by Emily Carney
The journey was a surreal dream. This world was about knowing the person you’d always wanted to be and setting your foot down to it, remembering the person you’d thought you were as a child and rejoicing in its living, breathing actuality. – Author Christopher Hawke
Before discussing my Celestis experience, I thought I’d give some background about myself: I am a space historian and podcaster from the Saint Petersburg, Florida area, and grew up not far from Florida’s Space Coast. I remember my first launch vividly: November 1981’s STS-2, Space Shuttle Columbia’s second flight. My family had recently moved to Florida, and the Space Shuttle program had just begun. My mother took toddler me outside to watch the launch; as we faced the East, I could see two orange columns – the Shuttle’s solid rocket boosters – ascend into the morning sky. The trajectory curved upward as Columbia made its way into Earth orbit. You could say STS-2 was the first launch I “covered.” The image of the twin orange flames against the bright blue sky has never left my consciousness.
Although I was only three, I knew this was something headed to space, and I was permanently hooked. Since then, I’ve probably seen thousands of launches (I have since stopped counting the number). I’ve refused to become jaded – in my eyes, launches have never lost their unique beauty and excitement.
Fast forward nearly 41 years, and I parlayed my love of spaceflight into a career. Celestis Memorial Spaceflights’ Ascension Flight was the first launch I covered as a member of its team. I was excited to be a part of a company with a rich heritage in commercial spaceflight that provided families with novel, unique space memorial ideas for their loved ones. During the 1980s, when I was watching Shuttle launches, I never imagined space funerals would be a reality – they seemed like something so uber-futuristic, like something out of Star Trek. But in my lifetime, memorial spaceflights have become not only a viable burial method but also are more reasonably priced, given the upward tempo of commercial spaceflights during the last decade. As humanity further stretches out into the cosmos, it’s only natural that our traditions here on Earth will disseminate into space.
Celestis Memorial Spaceflights Director of Content Emily Carney greets the family of Travis Michael Casey during Ascension Flight pre-launch registration. Photo credit: Rene Valdez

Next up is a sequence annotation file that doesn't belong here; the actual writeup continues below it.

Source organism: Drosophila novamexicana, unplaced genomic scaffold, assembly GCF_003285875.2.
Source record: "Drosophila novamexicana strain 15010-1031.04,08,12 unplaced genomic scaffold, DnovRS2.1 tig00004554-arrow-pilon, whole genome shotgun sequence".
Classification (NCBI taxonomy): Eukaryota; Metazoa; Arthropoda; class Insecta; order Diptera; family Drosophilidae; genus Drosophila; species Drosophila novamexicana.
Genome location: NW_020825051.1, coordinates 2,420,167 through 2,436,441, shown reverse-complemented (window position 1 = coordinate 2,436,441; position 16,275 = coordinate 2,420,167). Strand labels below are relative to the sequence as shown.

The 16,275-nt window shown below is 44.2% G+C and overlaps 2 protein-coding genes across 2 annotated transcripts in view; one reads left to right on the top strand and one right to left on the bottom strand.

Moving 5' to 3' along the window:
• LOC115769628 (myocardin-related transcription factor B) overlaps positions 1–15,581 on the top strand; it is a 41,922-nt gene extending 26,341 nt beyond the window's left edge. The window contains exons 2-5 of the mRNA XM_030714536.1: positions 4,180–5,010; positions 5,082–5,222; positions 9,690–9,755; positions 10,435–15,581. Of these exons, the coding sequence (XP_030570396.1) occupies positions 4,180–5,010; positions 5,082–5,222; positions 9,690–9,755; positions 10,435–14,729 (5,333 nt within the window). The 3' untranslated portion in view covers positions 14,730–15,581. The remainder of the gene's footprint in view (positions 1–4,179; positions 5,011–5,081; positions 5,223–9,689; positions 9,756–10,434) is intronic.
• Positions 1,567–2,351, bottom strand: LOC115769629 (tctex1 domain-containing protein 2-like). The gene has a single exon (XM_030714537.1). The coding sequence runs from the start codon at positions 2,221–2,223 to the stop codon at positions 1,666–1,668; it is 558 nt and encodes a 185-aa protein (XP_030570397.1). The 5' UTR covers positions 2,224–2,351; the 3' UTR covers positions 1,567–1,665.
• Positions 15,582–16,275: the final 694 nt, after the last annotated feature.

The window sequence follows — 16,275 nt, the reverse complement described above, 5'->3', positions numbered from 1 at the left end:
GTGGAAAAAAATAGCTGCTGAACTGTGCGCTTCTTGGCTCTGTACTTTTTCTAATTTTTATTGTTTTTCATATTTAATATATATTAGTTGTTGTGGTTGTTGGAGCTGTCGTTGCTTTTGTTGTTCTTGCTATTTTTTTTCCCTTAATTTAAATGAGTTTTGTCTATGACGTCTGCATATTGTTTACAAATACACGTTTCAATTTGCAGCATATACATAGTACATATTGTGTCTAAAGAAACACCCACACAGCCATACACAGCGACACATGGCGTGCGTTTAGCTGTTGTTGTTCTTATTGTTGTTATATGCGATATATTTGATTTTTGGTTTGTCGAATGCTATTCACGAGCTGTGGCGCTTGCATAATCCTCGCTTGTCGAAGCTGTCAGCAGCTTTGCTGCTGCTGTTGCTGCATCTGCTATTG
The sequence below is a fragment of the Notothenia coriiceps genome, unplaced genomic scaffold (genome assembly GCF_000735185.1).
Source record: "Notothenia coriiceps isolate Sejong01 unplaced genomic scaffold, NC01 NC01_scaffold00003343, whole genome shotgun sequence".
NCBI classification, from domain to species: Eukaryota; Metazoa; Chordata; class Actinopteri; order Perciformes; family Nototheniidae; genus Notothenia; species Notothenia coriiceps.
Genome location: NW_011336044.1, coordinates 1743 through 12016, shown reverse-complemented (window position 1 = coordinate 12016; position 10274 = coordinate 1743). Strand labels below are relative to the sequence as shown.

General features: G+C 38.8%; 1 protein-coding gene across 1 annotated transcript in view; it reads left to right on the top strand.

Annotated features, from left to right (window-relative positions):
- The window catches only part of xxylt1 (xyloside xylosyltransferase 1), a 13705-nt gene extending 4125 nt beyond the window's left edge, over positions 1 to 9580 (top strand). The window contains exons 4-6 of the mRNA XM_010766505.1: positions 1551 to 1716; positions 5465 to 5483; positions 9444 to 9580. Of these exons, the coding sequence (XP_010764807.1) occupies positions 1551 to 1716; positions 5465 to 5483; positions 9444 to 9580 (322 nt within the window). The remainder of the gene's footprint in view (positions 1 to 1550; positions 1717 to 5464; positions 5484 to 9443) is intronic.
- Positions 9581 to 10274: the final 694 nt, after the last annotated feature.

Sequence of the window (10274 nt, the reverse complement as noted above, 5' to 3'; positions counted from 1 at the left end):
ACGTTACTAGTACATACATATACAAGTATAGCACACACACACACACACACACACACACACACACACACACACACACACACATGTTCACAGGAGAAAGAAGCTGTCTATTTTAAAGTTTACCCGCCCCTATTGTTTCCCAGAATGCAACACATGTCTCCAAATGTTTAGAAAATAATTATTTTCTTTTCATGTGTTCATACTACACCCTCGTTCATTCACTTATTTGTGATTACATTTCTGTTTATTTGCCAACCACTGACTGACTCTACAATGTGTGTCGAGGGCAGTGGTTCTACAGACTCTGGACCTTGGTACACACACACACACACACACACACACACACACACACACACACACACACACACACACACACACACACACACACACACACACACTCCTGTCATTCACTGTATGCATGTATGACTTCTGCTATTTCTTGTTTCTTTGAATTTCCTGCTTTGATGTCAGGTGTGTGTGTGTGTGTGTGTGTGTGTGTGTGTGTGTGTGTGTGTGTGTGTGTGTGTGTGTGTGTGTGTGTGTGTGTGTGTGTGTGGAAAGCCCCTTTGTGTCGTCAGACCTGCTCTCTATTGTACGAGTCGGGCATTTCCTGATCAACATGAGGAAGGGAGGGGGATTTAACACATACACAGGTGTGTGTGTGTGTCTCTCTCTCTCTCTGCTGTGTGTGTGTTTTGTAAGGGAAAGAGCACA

From the start of the pre-launch experience, I became aware that this wasn’t just another space launch. It was an experience. For starters, I met a Tampa Bay family whose brother and uncle – who was around my age when he unexpectedly passed away – I could have run into during my many excursions to Kennedy Space Center and Cape Canaveral.
Derek Yanes, one of the 47 brave passengers aboard the Ascension Flight, suffered from Congenital Adrenal Hyperplasia (CAH), a chronic condition that affects cortisol and adrenaline production. This, unfortunately, put any ambitions of going to space during his lifetime to rest; at the time of his diagnosis in the mid-1970s, his family was informed he’d be lucky to survive to celebrate his 10th birthday. Derek beat the odds by several decades and lived to be 46. He was also a lifelong space nut, and the Space Shuttle program also spurred his love of spaceflight.
Derek Yanes’ spaceflight dreams became a reality during Celestis’ Ascension Flight. Photo credit: Yanes’ family
His sister, Melissa Teston, told me of his passion: “I watched my brother, as a child, with my dad building rockets. They would go to the model shop…they would build these intricate rockets, and they would go out into a field [where they would launch]. He was completely turned on by the spaceships here [at Kennedy Space Center]. He went along to every park. My mother taught us the orbits. We knew everything about the boosters,” she enthused.
My interaction with Melissa made me realize that we humans have more in common than we think. Derek was easily someone I could have run into at a space-related event or a launch. Also, as someone with a chronic illness, I understand how spaceflight can be an attractive “escape” when things are challenging. Five years ago, I was diagnosed with a rare blood disease; while my long-term prognosis is good, the initial diagnostic process was terrifying to me. Being in “rare disease” territory made me feel alien, lonely, and isolated.
I escaped into old Shuttle launch videos on YouTube and my extensive library of space books to busy my mind and keep thoughts of painful, frequent blood draws at bay. One becomes aware that something much bigger exists than any illness or infirmity. While I cannot speak for Derek, he may have found a unique sort of peace in following spaceflight against the backdrop of his disease. I know I did (and do).
I left my interaction with Melissa regretting that I never got to befriend Derek during his all-too-short lifetime. However, she emphasized that she still saw his presence everywhere. His story has allowed families affected by CAH, diagnosed in less than 200,000 people per year in the United States, to connect. “For the first time last night, we had a patient reach out to us. We share the story and recognize the connection…the other part is having families supporting patients and their children,” she beamed. Derek Yanes’ impact on other CAH patients, his unparalleled love of spaceflight, and the Ascension Flight memorial spaceflight are among his legacy.